On the other hand, cooler temperatures could push back the development of plants and animals, as seen in California and Arizona, which are lagging about a week later than normal.

It’s not just plants responding to the early warmth — some animals are also already declaring an early spring. Gina Lloyd, citizen science coordinator at the Barataria Preserve south of New Orleans, said she began to hear the chorus of calls from frogs known as spring peepers in late January — sounds that denote the beginning of their breeding season and are associated with heavy spring rains.

“I’ve been seeing a lot more frogs than I usually do in January,” Lloyd said. Snakes, too.

This year’s early spring signs follow a larger warming trend in recent decades. Analysis shows winters are warming faster than any other season in the United States. Over the past 50 years, average winter temperatures have warmed by at least one degree Fahrenheit in every state; 70 percent have seen increases of at least three degrees. The length of winter is also shrinking across the globe, studies show.

“Climate change is increasing the chances of everything related to this: of warmer winters, of shorter winters, of earlier springs,” Rosemartin said.

(Side note: Phil should probably incorporate these climate findings moving forward. Based on Phil’s past predictions since 1887, he is more likely to predict a longer winter — forecasting a longer winter 78 percent of the time and an early spring only 15 percent of the time. )

Early plant growth and active animals could be vulnerable to bouts of severe weather in the winter season.

This winter, many of the same areas along the Gulf Coast where early spring emerged were rocked by severe January thunderstorms, which are much more common in March and April. The storms — fueled by abnormally warm gulf waters — spawned destructive and deadly tornadoes. The National Weather Service’s Storm Prediction Center received 124 preliminary tornado reports last month, mostly in the South. The average January number is closer to 50.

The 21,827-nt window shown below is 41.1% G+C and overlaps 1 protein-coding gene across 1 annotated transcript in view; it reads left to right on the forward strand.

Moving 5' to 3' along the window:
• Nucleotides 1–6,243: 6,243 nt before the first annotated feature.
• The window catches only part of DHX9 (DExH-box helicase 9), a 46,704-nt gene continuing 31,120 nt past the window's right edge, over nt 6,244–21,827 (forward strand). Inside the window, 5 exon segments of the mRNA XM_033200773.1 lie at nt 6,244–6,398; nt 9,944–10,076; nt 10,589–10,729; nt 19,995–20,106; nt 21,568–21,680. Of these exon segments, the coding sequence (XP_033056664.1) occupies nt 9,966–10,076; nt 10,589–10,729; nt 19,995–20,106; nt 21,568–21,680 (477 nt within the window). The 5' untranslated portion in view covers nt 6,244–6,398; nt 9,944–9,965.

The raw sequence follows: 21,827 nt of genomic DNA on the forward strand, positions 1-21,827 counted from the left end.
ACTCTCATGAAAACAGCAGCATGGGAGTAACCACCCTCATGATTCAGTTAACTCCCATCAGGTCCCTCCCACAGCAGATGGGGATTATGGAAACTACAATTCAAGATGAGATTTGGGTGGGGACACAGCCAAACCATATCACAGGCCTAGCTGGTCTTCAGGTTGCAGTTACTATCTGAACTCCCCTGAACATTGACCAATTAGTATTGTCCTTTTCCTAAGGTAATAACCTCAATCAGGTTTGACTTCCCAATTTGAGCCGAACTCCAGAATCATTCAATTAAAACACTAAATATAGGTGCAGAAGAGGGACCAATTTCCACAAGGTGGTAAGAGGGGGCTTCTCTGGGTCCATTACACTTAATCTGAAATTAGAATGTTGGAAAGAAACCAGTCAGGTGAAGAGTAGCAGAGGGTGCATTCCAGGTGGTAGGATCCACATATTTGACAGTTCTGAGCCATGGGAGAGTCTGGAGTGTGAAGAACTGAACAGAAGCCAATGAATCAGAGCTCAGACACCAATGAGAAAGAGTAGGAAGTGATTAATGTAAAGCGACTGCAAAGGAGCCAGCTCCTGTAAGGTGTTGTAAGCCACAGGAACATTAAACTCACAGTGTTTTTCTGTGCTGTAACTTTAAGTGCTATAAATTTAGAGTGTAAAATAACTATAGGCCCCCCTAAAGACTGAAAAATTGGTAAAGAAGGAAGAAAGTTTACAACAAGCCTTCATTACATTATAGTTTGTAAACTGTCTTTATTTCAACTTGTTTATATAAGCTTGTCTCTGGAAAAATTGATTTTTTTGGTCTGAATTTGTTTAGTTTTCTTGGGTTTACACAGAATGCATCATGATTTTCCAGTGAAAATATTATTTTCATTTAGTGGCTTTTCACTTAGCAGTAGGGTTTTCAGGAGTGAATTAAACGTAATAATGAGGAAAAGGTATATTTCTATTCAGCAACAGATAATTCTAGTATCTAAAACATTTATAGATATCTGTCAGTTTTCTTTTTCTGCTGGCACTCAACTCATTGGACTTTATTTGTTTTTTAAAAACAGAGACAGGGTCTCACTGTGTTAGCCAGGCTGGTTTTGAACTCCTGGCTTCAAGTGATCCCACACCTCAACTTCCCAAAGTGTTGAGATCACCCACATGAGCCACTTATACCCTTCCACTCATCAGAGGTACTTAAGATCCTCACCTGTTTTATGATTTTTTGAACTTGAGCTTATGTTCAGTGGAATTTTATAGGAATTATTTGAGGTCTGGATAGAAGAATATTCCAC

Rosemartin said it’s possible that such destructive storms could bring more damage to budding plant tissues or branches that would otherwise still be dormant.

Still, research shows that while climate change is making winters warmer overall, intense cold snaps are still possible and winter could still bring frosty weather. Meteorological winter continues through the end of February in the Northern Hemisphere, and wintry weather can often occur even into March and April, when meteorological spring begins.

The first measurable snowfall of the season was observed early Wednesday along the Interstate 95 corridor, ahead of a brutal blast of cold expected in the Northeast on Friday and Saturday. In the southern United States, an intrusion of cold air is driving icy weather.

In Texas, winter storm and ice storm warnings covered most of the state on Wednesday, and temperatures were expected to remain below freezing for up to four days. It might not be clear until spring arrives in earnest what, if any, damage that might cause to early plant growth, said Courtney Blevins, Fort Worth regional forester for the Texas Forest Service.

“We don’t usually stay below freezing for more than a day or two,” he said. In past years, freezes have devastated crops that bud early in the South, driving fruit prices up.

In areas where mild January temperatures have kept the ground from freezing, that has allowed water to soak into soil and provide a growth signal for trees, Whitbeck said. It could also help protect those ecosystems from future cold snaps, she added. It takes longer to heat and cool hydrated soil than it does dry soil, so any drop in temperatures would need to be particularly harsh or lasting to freeze saturated ground.

In southern Louisiana, for example, there’s still a risk that such a harsh freeze could materialize. “The first three weeks of February are still fair game for a hard freeze,” Whitbeck said.

Even though there are signs of spring, winter may still bring some frosty weather. That’s a lot of nuance for a groundhog to predict.